The influential educationalist Sir Anthony Seldon said at a conference in 2019 that he believed dogs could be ‘a powerfully cost-effective way of helping children feel more secure at schools’.
Sir Seldon said every school should adopt a dog or other pet so as to reduce stress in the classroom.
However, one headteacher at a school in north Somerset said the novel idea could lead to both dogs and children being put at risk.
Nik Gardner, headteacher at Winford CE Primary School, wrote: ‘Unfortunately, a number of dogs have now bitten children in schools, and each time the dog in question has sadly been put to sleep.
‘Many dogs are being treated like a toy, dogs are being kept in crates in a classroom all day, and puppies are being handled inappropriately, which could lead to a long-lasting trauma.
‘Dogs are sentient beings with complex emotional needs, and if a dog is simply taken in without any prior training or assessment, it can prove to be a very stressful environment for that dog to be in.
‘If this is compounded by children and adults who have very little idea of how to treat and be around a dog, through naïvety and lack of education, this could be disastrous.’
The Society for Companion Animal Studies said before a dog is brought into a classroom, a ‘multidisciplinary approach’ must be designed, based on input from a veterinarian and animal behaviourist.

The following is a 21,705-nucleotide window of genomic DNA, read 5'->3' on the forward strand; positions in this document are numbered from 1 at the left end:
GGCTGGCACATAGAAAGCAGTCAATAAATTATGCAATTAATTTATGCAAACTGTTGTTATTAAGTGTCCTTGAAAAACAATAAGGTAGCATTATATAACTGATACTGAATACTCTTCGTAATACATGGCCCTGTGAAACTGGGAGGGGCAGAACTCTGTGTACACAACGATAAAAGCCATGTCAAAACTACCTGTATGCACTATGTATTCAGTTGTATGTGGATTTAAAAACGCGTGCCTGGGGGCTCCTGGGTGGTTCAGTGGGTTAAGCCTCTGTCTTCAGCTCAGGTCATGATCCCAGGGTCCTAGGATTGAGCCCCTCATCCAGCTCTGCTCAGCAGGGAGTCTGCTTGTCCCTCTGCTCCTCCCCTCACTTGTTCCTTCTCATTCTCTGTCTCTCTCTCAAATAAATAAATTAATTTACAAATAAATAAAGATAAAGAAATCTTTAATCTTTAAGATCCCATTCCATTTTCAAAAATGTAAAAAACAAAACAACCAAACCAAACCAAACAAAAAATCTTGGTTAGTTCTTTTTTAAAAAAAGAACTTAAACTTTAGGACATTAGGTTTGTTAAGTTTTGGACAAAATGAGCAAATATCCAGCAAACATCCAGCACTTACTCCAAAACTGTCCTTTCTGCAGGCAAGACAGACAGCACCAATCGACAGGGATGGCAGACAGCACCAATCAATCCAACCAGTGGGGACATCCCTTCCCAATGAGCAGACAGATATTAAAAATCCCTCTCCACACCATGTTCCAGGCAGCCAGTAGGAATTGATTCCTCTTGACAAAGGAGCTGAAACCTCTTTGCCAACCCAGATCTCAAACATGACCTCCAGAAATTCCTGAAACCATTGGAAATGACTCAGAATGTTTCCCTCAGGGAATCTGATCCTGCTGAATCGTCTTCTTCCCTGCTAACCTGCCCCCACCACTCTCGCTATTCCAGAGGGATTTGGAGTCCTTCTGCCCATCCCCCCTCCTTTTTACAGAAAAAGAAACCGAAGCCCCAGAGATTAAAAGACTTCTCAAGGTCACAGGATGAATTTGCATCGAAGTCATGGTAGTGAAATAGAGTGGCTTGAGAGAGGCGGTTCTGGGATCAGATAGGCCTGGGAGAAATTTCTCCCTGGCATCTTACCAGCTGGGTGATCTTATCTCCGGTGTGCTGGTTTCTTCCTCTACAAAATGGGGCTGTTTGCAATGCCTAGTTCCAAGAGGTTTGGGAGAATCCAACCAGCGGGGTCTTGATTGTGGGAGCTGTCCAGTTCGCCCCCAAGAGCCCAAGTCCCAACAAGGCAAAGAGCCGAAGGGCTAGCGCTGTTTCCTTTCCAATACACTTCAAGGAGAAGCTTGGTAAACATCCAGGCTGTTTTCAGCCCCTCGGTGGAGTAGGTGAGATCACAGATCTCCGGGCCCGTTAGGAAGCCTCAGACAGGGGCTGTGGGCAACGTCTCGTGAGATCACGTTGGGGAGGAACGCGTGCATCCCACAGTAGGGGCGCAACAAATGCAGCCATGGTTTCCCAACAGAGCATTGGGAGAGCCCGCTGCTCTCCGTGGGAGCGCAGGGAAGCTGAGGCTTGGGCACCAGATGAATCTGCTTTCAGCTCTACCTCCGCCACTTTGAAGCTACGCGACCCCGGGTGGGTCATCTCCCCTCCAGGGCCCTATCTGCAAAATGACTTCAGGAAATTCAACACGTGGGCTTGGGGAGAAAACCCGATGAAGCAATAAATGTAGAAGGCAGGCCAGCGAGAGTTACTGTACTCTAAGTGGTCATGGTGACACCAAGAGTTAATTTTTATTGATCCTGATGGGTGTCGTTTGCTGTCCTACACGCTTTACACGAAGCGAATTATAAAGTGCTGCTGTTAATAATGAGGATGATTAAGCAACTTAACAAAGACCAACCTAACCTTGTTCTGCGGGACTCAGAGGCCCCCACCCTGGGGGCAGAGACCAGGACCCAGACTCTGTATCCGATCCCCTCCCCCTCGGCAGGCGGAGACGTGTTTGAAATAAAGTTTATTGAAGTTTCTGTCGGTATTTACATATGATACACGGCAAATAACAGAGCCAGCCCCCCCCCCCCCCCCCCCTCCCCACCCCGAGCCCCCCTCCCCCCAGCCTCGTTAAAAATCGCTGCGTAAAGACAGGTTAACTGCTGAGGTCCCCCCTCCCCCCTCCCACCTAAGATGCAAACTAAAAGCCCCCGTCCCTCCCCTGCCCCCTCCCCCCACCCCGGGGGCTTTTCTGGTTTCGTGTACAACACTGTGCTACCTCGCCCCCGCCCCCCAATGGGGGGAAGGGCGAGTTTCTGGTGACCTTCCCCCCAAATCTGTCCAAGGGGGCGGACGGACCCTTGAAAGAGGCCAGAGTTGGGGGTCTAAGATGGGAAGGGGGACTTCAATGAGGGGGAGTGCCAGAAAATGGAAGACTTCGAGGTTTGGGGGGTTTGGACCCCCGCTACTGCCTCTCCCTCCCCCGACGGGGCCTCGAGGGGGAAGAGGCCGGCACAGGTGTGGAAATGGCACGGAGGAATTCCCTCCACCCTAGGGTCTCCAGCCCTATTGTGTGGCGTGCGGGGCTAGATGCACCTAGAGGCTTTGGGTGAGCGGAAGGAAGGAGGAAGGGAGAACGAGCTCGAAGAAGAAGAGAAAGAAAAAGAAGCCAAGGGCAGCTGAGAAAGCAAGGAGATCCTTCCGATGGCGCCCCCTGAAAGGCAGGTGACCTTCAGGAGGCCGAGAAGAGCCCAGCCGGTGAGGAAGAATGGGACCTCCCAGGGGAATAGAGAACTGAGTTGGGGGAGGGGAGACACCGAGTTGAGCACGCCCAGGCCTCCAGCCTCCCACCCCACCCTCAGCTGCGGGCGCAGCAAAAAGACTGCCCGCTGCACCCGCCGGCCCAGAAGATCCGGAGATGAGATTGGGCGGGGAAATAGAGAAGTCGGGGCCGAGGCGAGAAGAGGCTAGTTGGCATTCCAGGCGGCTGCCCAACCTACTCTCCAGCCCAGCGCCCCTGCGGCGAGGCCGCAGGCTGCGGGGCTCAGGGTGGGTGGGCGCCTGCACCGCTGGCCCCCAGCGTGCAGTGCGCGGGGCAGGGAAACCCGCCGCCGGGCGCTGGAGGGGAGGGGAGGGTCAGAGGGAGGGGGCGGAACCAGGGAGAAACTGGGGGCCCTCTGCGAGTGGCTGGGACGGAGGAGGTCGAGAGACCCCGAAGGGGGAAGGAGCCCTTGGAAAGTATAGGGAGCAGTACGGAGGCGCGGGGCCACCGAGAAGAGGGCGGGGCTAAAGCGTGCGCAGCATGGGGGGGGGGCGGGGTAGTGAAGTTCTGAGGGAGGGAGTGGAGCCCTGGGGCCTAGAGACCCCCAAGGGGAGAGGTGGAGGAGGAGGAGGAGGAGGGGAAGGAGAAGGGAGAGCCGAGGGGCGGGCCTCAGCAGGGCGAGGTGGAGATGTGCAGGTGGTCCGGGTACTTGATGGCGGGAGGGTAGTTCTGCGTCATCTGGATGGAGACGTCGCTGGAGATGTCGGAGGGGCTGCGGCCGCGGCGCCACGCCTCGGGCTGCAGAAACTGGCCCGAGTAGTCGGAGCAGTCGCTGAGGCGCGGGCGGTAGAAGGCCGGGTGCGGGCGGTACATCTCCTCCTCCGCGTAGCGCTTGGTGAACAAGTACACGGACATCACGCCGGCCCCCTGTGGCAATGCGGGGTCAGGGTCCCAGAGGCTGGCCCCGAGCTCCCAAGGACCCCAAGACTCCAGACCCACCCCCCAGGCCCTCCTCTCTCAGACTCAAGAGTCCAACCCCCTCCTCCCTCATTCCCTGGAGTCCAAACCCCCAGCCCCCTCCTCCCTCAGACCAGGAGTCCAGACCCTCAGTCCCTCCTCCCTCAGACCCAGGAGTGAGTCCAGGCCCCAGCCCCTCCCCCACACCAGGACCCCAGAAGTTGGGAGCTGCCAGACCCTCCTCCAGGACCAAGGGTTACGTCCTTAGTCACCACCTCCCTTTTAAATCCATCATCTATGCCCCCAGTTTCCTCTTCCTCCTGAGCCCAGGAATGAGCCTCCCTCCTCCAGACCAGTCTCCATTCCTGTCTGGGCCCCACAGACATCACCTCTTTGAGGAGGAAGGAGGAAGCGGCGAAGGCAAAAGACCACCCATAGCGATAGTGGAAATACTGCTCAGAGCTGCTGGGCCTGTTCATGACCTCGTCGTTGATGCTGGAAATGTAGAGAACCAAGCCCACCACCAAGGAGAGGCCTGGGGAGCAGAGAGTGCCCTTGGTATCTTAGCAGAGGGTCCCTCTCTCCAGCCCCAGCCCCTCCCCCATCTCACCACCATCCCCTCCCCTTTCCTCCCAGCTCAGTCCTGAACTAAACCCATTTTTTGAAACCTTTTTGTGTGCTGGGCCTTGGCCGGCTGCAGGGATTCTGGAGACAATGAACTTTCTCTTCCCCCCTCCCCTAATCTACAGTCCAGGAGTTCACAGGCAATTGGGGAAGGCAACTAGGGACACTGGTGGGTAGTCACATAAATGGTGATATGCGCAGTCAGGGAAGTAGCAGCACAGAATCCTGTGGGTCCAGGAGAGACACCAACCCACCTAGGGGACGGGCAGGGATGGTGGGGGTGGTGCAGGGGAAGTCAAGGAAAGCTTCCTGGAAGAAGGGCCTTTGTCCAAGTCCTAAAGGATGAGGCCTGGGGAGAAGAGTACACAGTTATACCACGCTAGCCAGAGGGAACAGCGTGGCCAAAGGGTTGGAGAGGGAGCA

The charity said any classroom dog must be carefully assessed for temperament, health and behaviour before being inducted into an emotional support role for children.
They added that playtime with children must be time limited to prevent the dog becoming stressed.
In addition, the canine must be free to ‘opt out’ of spending time with children whenever it is tired of the attention.
The craze of ’emotional support animals’ goes beyond just dogs, with ostensibly uncomforting animals like snakes, rats and even spiders being used by therapists.
Emotional Support Animal Co., a consultancy, claims snakes are ‘prime candidates’ for support animals, especially for people with fur allergies.
They explained that serpents’ natural impulse to constrict could be interpreted as a hug by people in need of soothing.
Meanwhile, a rat in Georgia, the United States, has undergone training to withstand being passed around and loud noises – so as to qualify it to act as a therapy animal for children.
And Business Insider writes that even tarantulas can be emotional support animals, as they ‘have hair’, ‘very low venom levels’ and can survive with little care – needing just one cricket per week to avoid starvation.